Apple went a little crazy with the iPod announcements today. There’s the iPod touch, for when you want to carry something larger than any previous iPod in order to have 16 gigabytes of media with you or when you find yourself in a wi-fi hotspot without a computer. And there’s the iPod nano, which is much bulkier than the previous iPod nano in order to accommodate video, but still isn’t large enough to actually watch video on. The iPod classic, on the other hand, with 160 gigabytes of storage in an enclosure just over half an inch thick, is damned impressive.
The three trends that I see emerging from these announcements are the whole line (with the exception of the screenless iPod shuffle) offering video playback, the touch screen interface from the iPhone moving into the iPod line, and wi-fi moving from the iPhone to the iPod line as well. On the basis of sheer Apple-focused consumer hysteria (an increasingly widespread phenomenon) alone, I think these will all prove successful, but I’m not sure if they really should.
I see a lot of iPods on the subway, which really is the ideal environment for iPods, and it’s very rare that I see anyone watching video on them. If they’re not being used to watch video there, where is this demand for video playback on iPods coming from? Are people watching their iPods while they drive? Or are they watching in their living rooms and ignoring their televisions? And the touch screen interface really only makes sense for video playback and other operations (such as browsing the Internet or reading and writing e-mail) unrelated to music playback. It only works if you hold the iPod out in front of you, and most people listening to music seem to prefer to manipulate playback (control volume, skip songs, etc.) with the iPod in their pockets or in a case, for which the click-wheel is great and the touch screen is pretty much useless. And finally, until wi-fi availability becomes much more widespread than it is now, I’m not sure how often one will find themselves with wi-fi access but no computer.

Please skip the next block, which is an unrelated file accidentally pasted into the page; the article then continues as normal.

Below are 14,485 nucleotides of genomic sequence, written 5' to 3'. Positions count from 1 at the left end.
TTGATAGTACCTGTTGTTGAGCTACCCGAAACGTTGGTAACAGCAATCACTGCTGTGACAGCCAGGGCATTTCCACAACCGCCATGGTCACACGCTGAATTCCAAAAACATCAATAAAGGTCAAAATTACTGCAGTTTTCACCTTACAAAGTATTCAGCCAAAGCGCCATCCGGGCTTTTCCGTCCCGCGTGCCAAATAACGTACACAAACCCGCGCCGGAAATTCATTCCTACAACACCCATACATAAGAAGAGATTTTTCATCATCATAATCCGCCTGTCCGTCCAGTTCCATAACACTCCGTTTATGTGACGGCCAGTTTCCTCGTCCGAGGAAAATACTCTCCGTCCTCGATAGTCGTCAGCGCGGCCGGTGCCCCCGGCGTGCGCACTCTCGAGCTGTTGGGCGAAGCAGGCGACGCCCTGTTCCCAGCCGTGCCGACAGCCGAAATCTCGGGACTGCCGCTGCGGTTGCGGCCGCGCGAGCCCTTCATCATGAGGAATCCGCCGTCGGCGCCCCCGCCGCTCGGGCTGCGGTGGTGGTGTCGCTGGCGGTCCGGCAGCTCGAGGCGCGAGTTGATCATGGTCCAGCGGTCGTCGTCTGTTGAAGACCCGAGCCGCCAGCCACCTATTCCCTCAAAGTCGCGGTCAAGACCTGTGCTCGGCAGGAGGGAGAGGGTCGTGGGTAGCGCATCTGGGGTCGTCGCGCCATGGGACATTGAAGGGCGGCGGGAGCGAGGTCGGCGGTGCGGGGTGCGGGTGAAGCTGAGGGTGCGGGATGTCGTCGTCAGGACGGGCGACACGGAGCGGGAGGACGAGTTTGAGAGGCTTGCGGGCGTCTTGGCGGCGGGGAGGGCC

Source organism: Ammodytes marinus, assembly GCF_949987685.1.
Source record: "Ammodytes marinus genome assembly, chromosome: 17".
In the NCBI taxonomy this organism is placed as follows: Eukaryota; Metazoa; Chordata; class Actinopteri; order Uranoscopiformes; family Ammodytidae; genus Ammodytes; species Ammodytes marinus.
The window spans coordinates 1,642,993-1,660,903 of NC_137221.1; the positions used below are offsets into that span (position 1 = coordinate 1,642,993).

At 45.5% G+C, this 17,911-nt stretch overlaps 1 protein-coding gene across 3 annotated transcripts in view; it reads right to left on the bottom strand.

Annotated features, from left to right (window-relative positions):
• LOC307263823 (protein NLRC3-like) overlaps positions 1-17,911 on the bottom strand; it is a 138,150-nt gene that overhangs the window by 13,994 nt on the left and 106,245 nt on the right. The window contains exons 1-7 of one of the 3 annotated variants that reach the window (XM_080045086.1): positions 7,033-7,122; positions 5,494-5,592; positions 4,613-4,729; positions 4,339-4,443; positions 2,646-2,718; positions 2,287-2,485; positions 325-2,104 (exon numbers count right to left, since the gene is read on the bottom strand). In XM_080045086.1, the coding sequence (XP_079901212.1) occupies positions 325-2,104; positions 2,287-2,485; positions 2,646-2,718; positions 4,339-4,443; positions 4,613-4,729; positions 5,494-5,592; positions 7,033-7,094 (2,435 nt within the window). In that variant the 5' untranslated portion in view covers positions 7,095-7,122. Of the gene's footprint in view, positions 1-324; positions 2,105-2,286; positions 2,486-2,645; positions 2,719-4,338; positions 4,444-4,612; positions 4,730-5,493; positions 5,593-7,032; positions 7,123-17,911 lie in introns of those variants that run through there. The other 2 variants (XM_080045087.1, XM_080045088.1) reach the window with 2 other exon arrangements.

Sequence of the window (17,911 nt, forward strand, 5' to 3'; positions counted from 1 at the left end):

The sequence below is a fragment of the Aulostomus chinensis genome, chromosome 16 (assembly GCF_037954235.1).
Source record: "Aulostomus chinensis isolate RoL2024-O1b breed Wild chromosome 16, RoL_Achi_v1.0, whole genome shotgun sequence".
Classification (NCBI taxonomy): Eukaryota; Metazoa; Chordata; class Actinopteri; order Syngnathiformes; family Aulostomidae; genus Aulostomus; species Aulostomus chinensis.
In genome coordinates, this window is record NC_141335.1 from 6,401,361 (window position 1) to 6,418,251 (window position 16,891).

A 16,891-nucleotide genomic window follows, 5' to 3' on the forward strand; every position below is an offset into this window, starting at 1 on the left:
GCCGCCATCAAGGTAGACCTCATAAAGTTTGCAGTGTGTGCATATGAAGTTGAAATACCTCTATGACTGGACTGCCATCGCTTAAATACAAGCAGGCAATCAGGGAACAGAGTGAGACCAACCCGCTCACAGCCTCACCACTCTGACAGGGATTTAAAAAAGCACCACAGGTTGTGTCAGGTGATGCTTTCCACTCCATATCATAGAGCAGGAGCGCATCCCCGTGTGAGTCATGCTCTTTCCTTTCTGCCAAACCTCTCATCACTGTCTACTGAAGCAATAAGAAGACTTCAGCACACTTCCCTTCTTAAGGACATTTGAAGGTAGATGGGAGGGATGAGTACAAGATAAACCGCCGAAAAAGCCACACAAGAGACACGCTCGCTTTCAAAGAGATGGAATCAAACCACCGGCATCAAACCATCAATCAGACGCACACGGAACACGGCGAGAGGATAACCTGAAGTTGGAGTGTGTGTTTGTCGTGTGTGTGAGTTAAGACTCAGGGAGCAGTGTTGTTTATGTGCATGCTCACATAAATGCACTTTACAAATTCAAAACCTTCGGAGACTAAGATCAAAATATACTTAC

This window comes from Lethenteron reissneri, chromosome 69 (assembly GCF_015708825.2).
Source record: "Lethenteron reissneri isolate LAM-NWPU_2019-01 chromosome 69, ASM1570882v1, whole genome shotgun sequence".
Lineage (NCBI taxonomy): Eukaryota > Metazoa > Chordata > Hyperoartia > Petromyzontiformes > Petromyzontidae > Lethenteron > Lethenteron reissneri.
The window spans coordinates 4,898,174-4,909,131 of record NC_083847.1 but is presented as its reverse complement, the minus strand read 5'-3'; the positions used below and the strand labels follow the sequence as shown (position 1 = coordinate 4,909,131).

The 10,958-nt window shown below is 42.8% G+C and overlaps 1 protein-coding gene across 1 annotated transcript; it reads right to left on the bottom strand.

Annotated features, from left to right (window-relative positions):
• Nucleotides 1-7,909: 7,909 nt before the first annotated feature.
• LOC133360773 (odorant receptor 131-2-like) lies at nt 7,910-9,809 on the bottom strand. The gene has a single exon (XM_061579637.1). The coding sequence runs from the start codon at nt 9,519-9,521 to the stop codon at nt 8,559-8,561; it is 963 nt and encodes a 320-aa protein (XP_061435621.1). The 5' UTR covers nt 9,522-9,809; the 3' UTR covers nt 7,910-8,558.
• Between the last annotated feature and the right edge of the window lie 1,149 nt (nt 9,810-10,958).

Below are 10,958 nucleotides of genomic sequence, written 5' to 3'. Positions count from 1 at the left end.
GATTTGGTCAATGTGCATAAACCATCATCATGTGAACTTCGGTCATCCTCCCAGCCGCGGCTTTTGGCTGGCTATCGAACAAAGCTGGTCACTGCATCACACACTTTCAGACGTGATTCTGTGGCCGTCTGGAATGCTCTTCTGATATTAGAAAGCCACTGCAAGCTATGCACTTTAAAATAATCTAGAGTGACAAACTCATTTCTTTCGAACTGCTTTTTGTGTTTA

But my misgivings aside, Apple is now far ahead of anyone else in the portable media market. As one commenter on Gizmodo‘s liveblog of the event put it, “Zune is going to have to step it up juuuust a little bit,” and I don’t think today’s $50 price cut will be quite sufficient. And in this context, NBC’s move from the iTunes store to Amazon’s Unbox looks especially badly timed. Those two non-Apple announcements say, I think, more about why Apple has been so much more successful than its competitors in this market than any announcement Apple made today. They represent two efforts to undermine Apple’s nascent digital media monopoly, they’re both Microsoft-based, and they’re not even compatible with each other. Content providers, seeking alternatives to Apple’s iTunes store (and still insisting on the illusion of protection from piracy), are providing their content through one version of Windows Media, and Microsoft, seeking to compete with the iPod product line, is providing media through a different, incompatible version of Windows Media.